Things Are Not Always What They Seem – Or Say

Submitted by patentadmin on Wed, 06/17/2009 - 13:09

The Bilski decision is to patent attorneys what politics is to late night television – an unending source of material.

The reader may remember that the CAFC decided, in Bilski, that a process is patentable only if it is either “tied to a particular machine or apparatus,” or “it transforms a particular article into a different state or thing.” The CAFC went on to require that a court must examine whether “the use of a specific machine … imposes meaningful limits on the claim’s scope” or “is merely … insignificant extra-solution activity.” A subsequent district court decision, applying Bilski, held that “manipulation” of an “electronic signal representative of a physical object or substance” would not satisfy the “transformation” test.

Another district court has now decided that a system claim¹ was unpatentable subject matter in view of Bilski, ruling that “simply because the process at issue requires machines or computers to work … does not mean that the process or system is a machine.” The court went on to hold that the subject claim was “a mathematical algorithm [that] uses machines for data input and data output and to perform the required calculations. Those machines do not, however, impose any limit on the process itself. The involvement of the machine in the process is insignificant extra-solution activity …” (Every Penny Counts Inc. v. Bank of America Corp. et al.)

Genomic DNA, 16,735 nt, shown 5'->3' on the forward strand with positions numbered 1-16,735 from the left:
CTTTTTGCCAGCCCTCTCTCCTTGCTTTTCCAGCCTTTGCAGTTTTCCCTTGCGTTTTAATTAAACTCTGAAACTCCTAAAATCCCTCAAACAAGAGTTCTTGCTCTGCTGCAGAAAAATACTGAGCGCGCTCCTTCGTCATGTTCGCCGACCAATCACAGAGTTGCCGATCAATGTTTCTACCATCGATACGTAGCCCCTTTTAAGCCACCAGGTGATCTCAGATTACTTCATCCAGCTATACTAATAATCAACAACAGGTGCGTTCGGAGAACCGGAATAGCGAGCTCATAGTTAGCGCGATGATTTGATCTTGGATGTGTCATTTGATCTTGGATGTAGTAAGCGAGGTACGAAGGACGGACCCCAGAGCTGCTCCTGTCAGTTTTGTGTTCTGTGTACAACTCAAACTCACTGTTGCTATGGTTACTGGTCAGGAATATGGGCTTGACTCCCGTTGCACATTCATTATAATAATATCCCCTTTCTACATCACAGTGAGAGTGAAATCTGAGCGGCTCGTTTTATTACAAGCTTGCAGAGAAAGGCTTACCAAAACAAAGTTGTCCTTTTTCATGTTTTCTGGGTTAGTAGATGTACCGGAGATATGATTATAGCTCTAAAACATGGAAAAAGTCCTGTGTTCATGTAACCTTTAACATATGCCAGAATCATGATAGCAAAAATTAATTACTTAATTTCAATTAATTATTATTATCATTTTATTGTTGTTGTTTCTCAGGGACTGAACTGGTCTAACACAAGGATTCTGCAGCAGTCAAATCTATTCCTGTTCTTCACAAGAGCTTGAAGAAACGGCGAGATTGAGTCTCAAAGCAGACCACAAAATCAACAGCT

THE LESSON TO BE LEARNED: Trying to disguise business methods as “systems” apparently will not work. The Supreme Court has agreed to hear an appeal of Bilski. We will keep the reader informed – as we said, an unending source of material.

¹ A system comprising:

  • A network;
  • entry means coupled to said network for entering into the network an amount being paid in a transaction by a payor;
  • identification entering means in said entry means and coupled to said network for entering an identification of the payor;
  • said network including computing means having data concerning the payor including an excess determinant established by the payor for the accounts;
  • said computing means in said network being responsive to said data and said identification entering means for determining an excess payment on the basis of the determinant established by the payor, and
  • said computing means in said network being responsive to the excess payment for apportioning, at least a part of the excess payment amount said accounts on the basis of the excess determined and established by the payor and on the basis of commands established by the payor and controlled by other than the payee.

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